I am constructing 10kHz , 30kHz and 50kHz sine waves using wien bridge oscillator design with LM358 OP-Amp. I have a few problems with the circuits that i could not figure out. Thank you for all your helps.

1)The output sine waves are getting distorted as the frequency increases. It is OK for 10kHz but when i increase the frequency more to 30kHz or to 50kHz I am getting the following distortions on my waves. I have tried changing the Op-Amp, (not the model), changing the source changing the values for resistors but could not fix it. Distortions at 30kHz

2) And secondly I want to amplify the waves but non-inverting amplifier or inverting amplifier with only resistors aren't working. I've read the data sheet of LM-358 there is an example amplifier circuit for AC signals. However I couldn't figure out what component does what. Do I have to use that circuit or is there a simpler solution. Example Amplifier Circuit

Again Thank you for all your kind help.

  • \$\begingroup\$ From the related questions, definitely try to implement this with ±V rails and use something like in electronics.stackexchange.com/questions/78388/… . Find an op-amp with enough GBW and slew rate to have a good output at the desired frequency, then you can have a much higher frequency ceiling. Be careful with very high GBW op-amps, though, they like to have uncontrolled oscillations. \$\endgroup\$ Commented May 20, 2016 at 5:30
  • \$\begingroup\$ What wien bridge circuit did you use? \$\endgroup\$
    – Andy aka
    Commented May 20, 2016 at 9:03
  • \$\begingroup\$ This one: i.sstatic.net/Idtcq.jpg \$\endgroup\$
    – Dhasvan
    Commented May 20, 2016 at 12:16

1 Answer 1


1) Sorry to be the bearer of bad tidings, but running a 358 at more than about 10 kHz is a losing proposition. The data sheet show figure 7 (page 10) shows maximum voltage swing vs frequency, and you can see that 10 kHz is marginal, and 30 kHz and 50 kHz are worse. Get a faster op amp.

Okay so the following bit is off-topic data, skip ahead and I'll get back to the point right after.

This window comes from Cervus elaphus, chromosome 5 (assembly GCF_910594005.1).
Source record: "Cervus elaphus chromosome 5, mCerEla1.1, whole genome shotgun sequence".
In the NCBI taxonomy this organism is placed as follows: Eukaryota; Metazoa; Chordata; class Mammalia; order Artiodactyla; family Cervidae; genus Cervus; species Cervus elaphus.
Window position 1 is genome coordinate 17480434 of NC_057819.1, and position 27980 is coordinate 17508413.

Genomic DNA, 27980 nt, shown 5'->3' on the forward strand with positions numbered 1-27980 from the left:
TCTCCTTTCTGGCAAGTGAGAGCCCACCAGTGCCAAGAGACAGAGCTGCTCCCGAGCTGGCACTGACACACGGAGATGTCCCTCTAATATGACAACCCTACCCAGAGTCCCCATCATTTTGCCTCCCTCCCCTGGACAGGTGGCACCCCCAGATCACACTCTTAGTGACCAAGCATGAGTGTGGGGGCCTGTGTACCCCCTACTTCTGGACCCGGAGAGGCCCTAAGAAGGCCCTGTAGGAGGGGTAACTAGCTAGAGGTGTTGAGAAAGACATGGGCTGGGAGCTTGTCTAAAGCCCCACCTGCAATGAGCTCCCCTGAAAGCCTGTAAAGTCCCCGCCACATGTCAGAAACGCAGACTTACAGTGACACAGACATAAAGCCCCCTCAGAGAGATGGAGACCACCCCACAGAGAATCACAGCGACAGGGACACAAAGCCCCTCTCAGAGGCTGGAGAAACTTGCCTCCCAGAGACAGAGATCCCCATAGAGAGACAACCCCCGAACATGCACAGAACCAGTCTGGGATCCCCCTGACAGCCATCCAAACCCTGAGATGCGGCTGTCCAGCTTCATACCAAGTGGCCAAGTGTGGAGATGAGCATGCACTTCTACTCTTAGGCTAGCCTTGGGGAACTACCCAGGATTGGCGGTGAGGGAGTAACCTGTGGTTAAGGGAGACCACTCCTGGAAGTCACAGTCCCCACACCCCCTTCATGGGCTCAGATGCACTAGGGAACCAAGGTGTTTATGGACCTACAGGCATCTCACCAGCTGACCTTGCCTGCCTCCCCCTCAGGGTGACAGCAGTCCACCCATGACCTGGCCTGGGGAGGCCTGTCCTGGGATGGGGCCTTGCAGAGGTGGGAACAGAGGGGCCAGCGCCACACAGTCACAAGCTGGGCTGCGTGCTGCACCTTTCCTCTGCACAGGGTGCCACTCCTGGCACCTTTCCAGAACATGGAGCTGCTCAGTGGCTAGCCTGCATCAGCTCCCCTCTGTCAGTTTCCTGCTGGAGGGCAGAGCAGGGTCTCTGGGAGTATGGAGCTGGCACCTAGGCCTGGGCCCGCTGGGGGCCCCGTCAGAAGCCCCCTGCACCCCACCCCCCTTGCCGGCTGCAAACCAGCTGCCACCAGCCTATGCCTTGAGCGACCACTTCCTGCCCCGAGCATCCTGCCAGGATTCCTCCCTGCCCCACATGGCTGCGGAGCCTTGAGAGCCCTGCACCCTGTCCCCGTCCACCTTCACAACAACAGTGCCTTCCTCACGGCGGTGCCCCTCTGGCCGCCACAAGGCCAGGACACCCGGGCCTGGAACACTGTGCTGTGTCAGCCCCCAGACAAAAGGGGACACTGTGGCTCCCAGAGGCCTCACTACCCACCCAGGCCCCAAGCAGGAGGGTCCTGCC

2) You do need all those components, but there is also a "simpler" way to do it. Get a second power supply and drive your circuit with +/- voltage, and your circuits will be greatly simplified.

  • \$\begingroup\$ Thank you for your response. Which Op-Amp do you suggest? For example do you think LM741 would be sufficent? I am using 2 supplies +12V and -12V. \$\endgroup\$
    – Dhasvan
    Commented May 19, 2016 at 22:19
  • 1
    \$\begingroup\$ A 741 is even worse. Am I correct in thinking you need a DIP package? \$\endgroup\$ Commented May 19, 2016 at 23:02
  • \$\begingroup\$ Yes i need DIP package :) \$\endgroup\$
    – Dhasvan
    Commented May 19, 2016 at 23:06
  • \$\begingroup\$ If you read here electronics.stackexchange.com/help/on-topic you'll see that shopping recommendations are not kosher here, but I'll give you some guidelines. Go to one of the on-line electronics distributors (Digikey, Mouser, Newark, Allied, etc) and call up a product selection page for op amps. You'll need to look for voltage supply 36 volts, gain-bandwidth product at least 3 MHz (and 10 times better won't hurt), and slew rate of 6-7 V/usec or better. And DIP package, of course. If you're really uncertain, come back with your best choice and open a question about its appropriateness. \$\endgroup\$ Commented May 20, 2016 at 0:59
  • \$\begingroup\$ An LF353 8 pin dip has a 13V/uS slew rate and a gain bandwidth product of 4 MHZ, but you will need a bipolar power supply of +/- 12 to +/- 15 volts. \$\endgroup\$
    – user105652
    Commented May 20, 2016 at 0:59

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